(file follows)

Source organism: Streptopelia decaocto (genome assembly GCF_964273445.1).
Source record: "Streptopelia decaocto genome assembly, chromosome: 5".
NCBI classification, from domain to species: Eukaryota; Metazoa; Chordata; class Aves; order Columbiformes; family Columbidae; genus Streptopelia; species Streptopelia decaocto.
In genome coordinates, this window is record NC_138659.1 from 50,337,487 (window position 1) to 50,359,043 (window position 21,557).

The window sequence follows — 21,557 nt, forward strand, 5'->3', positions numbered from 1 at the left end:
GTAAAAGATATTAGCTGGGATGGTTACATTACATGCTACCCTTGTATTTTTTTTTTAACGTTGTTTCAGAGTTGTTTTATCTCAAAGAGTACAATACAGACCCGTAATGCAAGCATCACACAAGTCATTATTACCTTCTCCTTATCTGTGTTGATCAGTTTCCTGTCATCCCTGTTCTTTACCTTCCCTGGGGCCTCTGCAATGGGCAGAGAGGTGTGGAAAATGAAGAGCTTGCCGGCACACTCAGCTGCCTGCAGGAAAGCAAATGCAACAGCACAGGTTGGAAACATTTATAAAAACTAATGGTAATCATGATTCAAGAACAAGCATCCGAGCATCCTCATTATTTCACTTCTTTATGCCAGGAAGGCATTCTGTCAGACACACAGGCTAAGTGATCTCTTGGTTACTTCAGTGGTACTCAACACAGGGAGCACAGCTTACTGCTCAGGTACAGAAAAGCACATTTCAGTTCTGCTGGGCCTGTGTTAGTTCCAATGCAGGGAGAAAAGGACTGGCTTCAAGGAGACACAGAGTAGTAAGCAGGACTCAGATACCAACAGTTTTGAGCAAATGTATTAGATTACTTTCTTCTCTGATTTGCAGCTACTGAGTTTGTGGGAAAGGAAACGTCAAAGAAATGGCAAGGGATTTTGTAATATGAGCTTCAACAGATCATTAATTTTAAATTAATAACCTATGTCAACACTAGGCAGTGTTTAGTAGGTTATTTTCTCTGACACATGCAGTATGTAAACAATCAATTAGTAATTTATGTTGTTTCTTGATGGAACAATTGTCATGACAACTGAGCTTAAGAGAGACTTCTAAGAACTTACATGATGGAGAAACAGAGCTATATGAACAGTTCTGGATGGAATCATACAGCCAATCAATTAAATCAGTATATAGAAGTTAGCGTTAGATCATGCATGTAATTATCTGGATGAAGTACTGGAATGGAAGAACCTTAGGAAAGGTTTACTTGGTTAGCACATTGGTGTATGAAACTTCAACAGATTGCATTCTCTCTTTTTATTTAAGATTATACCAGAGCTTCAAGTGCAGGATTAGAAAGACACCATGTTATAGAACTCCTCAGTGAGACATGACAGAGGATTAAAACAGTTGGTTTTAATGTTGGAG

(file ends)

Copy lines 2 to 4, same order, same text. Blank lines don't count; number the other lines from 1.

Source record: "Streptopelia decaocto genome assembly, chromosome: 5".
NCBI classification, from domain to species: Eukaryota; Metazoa; Chordata; class Aves; order Columbiformes; family Columbidae; genus Streptopelia; species Streptopelia decaocto.
In genome coordinates, this window is record NC_138659.1 from 50,337,487 (window position 1) to 50,359,043 (window position 21,557).